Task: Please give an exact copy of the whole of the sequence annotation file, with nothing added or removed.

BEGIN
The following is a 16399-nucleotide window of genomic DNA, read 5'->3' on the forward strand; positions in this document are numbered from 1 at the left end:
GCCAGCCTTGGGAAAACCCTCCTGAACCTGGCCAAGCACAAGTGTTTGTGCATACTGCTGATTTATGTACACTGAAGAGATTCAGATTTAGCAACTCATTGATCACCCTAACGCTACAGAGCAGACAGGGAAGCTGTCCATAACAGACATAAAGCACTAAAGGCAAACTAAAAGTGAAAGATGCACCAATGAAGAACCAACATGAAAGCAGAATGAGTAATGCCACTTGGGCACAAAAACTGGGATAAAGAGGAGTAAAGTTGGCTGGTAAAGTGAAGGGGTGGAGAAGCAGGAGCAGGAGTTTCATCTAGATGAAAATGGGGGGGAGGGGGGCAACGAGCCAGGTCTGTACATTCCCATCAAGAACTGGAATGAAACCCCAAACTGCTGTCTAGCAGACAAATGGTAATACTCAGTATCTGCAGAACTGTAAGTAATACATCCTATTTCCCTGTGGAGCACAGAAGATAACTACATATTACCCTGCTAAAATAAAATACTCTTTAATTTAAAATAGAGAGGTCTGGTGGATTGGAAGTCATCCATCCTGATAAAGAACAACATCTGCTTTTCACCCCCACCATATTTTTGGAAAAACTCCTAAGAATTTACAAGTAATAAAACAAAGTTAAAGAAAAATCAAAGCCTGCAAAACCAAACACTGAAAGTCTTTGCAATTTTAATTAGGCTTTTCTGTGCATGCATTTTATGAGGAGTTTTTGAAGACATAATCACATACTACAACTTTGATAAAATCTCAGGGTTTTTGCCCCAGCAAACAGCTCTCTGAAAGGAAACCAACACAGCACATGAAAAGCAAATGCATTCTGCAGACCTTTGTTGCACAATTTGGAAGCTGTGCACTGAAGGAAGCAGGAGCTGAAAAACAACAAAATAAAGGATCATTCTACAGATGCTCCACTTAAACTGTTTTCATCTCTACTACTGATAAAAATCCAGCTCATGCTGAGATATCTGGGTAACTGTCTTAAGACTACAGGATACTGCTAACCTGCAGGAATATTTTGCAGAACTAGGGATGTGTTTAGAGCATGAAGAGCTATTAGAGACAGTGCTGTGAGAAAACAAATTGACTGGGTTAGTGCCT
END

The following is a 16399-nucleotide window of genomic DNA, read 5'->3' on the forward strand; positions in this document are numbered from 1 at the left end:
GCCAGCCTTGGGAAAACCCTCCTGAACCTGGCCAAGCACAAGTGTTTGTGCATACTGCTGATTTATGTACACTGAAGAGATTCAGATTTAGCAACTCATTGATCACCCTAACGCTACAGAGCAGACAGGGAAGCTGTCCATAACAGACATAAAGCACTAAAGGCAAACTAAAAGTGAAAGATGCACCAATGAAGAACCAACATGAAAGCAGAATGAGTAATGCCACTTGGGCACAAAAACTGGGATAAAGAGGAGTAAAGTTGGCTGGTAAAGTGAAGGGGTGGAGAAGCAGGAGCAGGAGTTTCATCTAGATGAAAATGGGGGGGAGGGGGGCAACGAGCCAGGTCTGTACATTCCCATCAAGAACTGGAATGAAACCCCAAACTGCTGTCTAGCAGACAAATGGTAATACTCAGTATCTGCAGAACTGTAAGTAATACATCCTATTTCCCTGTGGAGCACAGAAGATAACTACATATTACCCTGCTAAAATAAAATACTCTTTAATTTAAAATAGAGAGGTCTGGTGGATTGGAAGTCATCCATCCTGATAAAGAACAACATCTGCTTTTCACCCCCACCATATTTTTGGAAAAACTCCTAAGAATTTACAAGTAATAAAACAAAGTTAAAGAAAAATCAAAGCCTGCAAAACCAAACACTGAAAGTCTTTGCAATTTTAATTAGGCTTTTCTGTGCATGCATTTTATGAGGAGTTTTTGAAGACATAATCACATACTACAACTTTGATAAAATCTCAGGGTTTTTGCCCCAGCAAACAGCTCTCTGAAAGGAAACCAACACAGCACATGAAAAGCAAATGCATTCTGCAGACCTTTGTTGCACAATTTGGAAGCTGTGCACTGAAGGAAGCAGGAGCTGAAAAACAACAAAATAAAGGATCATTCTACAGATGCTCCACTTAAACTGTTTTCATCTCTACTACTGATAAAAATCCAGCTCATGCTGAGATATCTGGGTAACTGTCTTAAGACTACAGGATACTGCTAACCTGCAGGAATATTTTGCAGAACTAGGGATGTGTTTAGAGCATGAAGAGCTATTAGAGACAGTGCTGTGAGAAAACAAATTGACTGGGTTAGTGCCT